On the Utah Senate Race

This is yet another of a Series of Short Takes, about the salient issues of the day.  This one is explicitly political, and even pointedly concerned with the GOP in Utah, something I almost never do, but because of my position in local politics, I felt I ought to.  Be offended if you like, but really, why bother?

I wanted to take just a second and address a comment made on a Facebook post about current law. Here’s the problem as I see it: while I agree that future law should be based on a correct interpretation of the Constitution, surely you agree with me that laws are made by men and those men don’t seem to care about your interpretation.   Or mine.   Or Mike Lee’s.  They get assaulted all the time by people waving a copy of the Constitution as if it had some talismanic value, like a sprig of wolfsbane.

In point of fact, the fastest way to get a sitting Senator or Congressman to tune out what you’re saying is to invoke the Constitution, as if it were a piece of the True Cross. People don’t buy WHAT you’re selling, they buy WHY you’re selling. First you have to make them care. First you have to get them to see that following the Constitution is good for THEM, and for the people they allegedly serve. That does NOT take debate. Debate is rarely a good way to convince – especially public debate. Mostly what that will do is entrench people against you.

Even worse, once you get them to care about the Constitution, you have then to persuade them that your interpretation of it is correct, and if you think that can ever be done by citing precedent and quoting John Locke, then you’ve never been part of a deliberative body.

What it takes is back-room private persuasion. It takes tedious, personal, intimate relationship-building. It’s a lot less sexy than the Big Speech. It makes terrible television. But it works, and in my experience – which is long, in this arena – it is the only thing that does.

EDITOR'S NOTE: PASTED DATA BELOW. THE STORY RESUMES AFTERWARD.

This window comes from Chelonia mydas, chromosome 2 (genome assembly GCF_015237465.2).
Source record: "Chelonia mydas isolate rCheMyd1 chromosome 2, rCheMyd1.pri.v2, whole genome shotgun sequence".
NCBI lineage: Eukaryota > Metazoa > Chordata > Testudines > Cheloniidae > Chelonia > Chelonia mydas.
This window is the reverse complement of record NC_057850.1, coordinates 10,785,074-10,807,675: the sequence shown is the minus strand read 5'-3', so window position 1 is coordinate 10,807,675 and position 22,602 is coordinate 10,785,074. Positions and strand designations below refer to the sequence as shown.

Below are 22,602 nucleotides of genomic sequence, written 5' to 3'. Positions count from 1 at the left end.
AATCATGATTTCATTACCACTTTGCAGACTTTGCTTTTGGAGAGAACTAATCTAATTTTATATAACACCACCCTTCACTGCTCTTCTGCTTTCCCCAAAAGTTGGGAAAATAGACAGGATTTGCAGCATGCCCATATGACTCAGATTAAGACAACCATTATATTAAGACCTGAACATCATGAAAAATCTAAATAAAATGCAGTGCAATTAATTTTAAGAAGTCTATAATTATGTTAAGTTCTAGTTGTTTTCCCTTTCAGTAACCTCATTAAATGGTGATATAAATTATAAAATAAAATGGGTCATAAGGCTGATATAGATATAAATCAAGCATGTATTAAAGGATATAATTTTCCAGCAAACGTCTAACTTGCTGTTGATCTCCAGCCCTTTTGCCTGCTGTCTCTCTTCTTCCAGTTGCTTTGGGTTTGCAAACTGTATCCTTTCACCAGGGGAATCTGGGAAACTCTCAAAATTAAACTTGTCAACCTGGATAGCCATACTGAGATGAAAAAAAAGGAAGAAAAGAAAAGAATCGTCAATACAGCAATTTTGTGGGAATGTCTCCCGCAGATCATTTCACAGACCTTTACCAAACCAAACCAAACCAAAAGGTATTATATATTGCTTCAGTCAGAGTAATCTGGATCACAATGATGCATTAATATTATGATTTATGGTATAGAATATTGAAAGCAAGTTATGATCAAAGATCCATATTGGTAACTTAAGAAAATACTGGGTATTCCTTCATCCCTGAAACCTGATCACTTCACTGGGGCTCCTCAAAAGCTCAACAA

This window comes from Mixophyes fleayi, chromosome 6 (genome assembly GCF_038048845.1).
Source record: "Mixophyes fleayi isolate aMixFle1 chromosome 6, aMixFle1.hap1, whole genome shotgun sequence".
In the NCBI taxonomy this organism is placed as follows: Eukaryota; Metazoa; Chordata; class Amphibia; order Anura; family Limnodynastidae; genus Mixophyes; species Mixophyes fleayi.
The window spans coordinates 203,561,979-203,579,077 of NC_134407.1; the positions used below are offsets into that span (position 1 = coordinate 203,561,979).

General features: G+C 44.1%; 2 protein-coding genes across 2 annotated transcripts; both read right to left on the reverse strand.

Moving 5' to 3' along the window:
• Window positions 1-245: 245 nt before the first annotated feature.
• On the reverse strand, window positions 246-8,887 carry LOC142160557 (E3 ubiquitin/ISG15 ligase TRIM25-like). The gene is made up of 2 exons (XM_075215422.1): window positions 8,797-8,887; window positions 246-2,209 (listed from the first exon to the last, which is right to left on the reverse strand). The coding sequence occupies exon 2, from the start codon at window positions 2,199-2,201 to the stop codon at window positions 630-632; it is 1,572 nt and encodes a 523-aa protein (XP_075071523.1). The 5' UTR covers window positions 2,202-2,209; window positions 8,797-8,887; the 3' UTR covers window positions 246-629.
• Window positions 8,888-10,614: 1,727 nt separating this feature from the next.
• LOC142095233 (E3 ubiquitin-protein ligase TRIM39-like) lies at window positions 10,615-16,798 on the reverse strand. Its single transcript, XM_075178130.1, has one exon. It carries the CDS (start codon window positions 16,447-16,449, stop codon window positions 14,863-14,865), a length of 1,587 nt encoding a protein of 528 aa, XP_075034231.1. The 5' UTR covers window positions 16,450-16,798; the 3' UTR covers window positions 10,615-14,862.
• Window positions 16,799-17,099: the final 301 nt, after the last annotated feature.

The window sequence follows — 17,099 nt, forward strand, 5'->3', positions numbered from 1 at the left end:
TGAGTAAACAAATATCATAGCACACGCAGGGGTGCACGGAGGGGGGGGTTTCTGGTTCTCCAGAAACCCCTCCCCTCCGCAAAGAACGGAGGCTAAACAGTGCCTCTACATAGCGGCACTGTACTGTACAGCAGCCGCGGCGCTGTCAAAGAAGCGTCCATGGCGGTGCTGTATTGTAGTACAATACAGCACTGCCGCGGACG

In this election, perhaps as never before in my experience, we have a choice between a debater and a persuader. Mike Lee’s experience is legal and judicial. He has a good understanding of the legal arguments, and, indeed, is reputed to be formidable in a court of law. That is an arena for debate, where a question is to be decided in a public forum, yea or nay, and where the voting is done secretly, and often has a universe of just one (Lee’s experience is almost entirely judicial, instead of juridical, meaning that only one man has to be persuaded), and where that decision must be justified by a blizzard of argumentation.

Legislation also uses debate, but the debate is almost entirely for show. The decisions are made long before the speeches are made, and they never have to be justified to anyone. NO ONE has ever changed his vote on a piece of legislation because of the speech his opponent made on the floor. The very idea is ludicrous. The Facebook poster wants a debate on the Constitution; so do we all. But the poster is mistaken if he thinks that debate will do anything useful about legislation. It will not. Legislation is affected most significantly by private negotiation, not public posturing. It lends itself to a much less visible strategy, something that looks a lot like running a company or a political party and a lot less like Mr. Smith Goes to Washington (much as I love Frank Capra movies).

If you want a fiery Senator that will make great speeches and accomplish absolutely nothing, then apparently Mike Lee is your man, because that is exactly what he has done. If, however, you want a man that is willing to muck in the trenches and move things in the direction we want them to go, who accomplishes things without needing to be the center of attention, then I submit to you that Tim Bridgewater is the guy you want, because that’s exactly what HE’S done.

Obviously, I think what the country needs right now is Bridgewater, and not Lee. We have elections to see who is right. I’m looking forward to this one.

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